Caribbean countries turn to Dr. Carolyn Gentle-Genitty to help develop strategies to deal with youth and gang-related violence

05-12-2014
Dr. Carolyn Gentle-Genitty of the Indiana University School of Social Work will travel to five Caribbean countries in May to help develop new strategies to deal with youth and gang-related violence that have terrorized some of communities for years.

Dr. Carolyn Gentle GenittyDr. Gentle-Genitty, the Interim Director of the Bachelor of Social Work Program, was selected by CARICOM, considered the United Nations for the Caribbean, to undertake an assessment of threats, risk, resilience and protective factors for school and community-based violence in Jamaica, Antiqua, St. Kitts & Nevis, St. Lucia, and Trinidad & Tobago. Gentle-Genitty conducts research on social bonding and has earned a national reputation through her Perception of School Social Bonding (PSSB) instrument.

Youth and gang violence is not a new problem to these Caribbean countries, but a decision to re-think ways to deal with it, is. “In the Caribbean, there is a large youth population,” Dr. Gentle Genitty explained. The youth population often makes up 50 percent or more of the population, she noted. There is a strong connection between crime and gang violence and youth development. Concerns about violence led to governmental funds being diverted from education and youth development to security and health related efforts, such as hiring more police and building more jails and prisons.

“In the past, people would get on the radio and complain and say we need to do something (about violence).” There would be a quick reaction and authorities would put more police in schools and cut programs to evening and after-school programs because everyone was worried about safety, Dr. Gentle-Genitty said. That was done despite the fact that research shows having protective factors like after school programs, having outreach and engagement opportunities for young people actually help deter kids from becoming involved in gang violence.

As the violence hasn’t abated, the Caribbean countries are looking to develop new strategies to deal with the issue. That’s where Dr. Gentle-Genitty comes in. this work merges her passion of working with and for students alongside her research with at-risk youth and social bonding.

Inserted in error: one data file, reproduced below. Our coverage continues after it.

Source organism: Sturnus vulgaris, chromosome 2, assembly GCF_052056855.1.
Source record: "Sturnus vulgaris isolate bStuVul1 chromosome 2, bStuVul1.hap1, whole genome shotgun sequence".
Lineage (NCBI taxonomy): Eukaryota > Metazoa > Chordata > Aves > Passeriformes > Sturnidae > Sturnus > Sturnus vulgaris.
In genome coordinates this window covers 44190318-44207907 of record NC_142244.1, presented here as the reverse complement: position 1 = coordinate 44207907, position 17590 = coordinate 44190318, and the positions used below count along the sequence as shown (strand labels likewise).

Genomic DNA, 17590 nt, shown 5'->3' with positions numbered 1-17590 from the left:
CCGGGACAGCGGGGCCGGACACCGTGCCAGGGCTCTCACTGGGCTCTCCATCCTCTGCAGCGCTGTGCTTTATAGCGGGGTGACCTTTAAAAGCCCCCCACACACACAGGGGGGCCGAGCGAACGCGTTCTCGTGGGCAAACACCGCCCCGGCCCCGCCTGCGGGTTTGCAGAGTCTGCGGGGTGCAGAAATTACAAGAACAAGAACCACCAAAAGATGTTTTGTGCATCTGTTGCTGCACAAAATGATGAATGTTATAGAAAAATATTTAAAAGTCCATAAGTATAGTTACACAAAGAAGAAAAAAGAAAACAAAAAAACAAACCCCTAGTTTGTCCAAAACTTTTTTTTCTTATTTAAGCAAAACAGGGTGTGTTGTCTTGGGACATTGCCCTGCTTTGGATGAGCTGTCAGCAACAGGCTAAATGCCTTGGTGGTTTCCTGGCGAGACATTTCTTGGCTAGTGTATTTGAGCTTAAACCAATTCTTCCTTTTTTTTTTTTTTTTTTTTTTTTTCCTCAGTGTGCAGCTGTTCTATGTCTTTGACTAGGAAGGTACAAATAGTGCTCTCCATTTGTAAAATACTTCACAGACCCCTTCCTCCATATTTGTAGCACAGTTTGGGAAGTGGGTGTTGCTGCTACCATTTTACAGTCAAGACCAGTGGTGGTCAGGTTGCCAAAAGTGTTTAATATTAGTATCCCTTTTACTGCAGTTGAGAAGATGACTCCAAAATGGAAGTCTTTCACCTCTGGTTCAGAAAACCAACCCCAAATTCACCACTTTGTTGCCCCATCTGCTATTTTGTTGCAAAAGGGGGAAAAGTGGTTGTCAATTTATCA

On May 12 she will fly to the Caribbean and begin the first phase of her work -- data collection in communities identified as high risk areas for violence. Her goal is to identify the common risk factors among at-risk communities by conducting surveys and interviews of students at a school and with community members and focus groups to see what they think the problem is, why young people are joining gangs and how it might be dealt with during a two day stay in each of the five countries.

Dr. Gentle-Genitty will leave the Caribbean by the end of May and begin compiling the information. The next step is to develop new approaches to counter youth violence and hold teleconferences with each country to discuss which of Dr. Gentle-Genitty’s recommendations they want to move forward with.

Then in September, she will return to the Caribbean and hold national meetings in each country about the findings of the surveys and the recommendations to implement new programs to reduce violence. She will be working closely with governmental departments of Education, Youth, and Social Development. Before she leaves, Dr. Gentle-Genitty expects to oversee the start of training of the persons who will take the recommendations and turn them into reality.


Press Release Contact:
Rob Schneider
IUPUI
robschn@iupui.edu
(317) 278-0303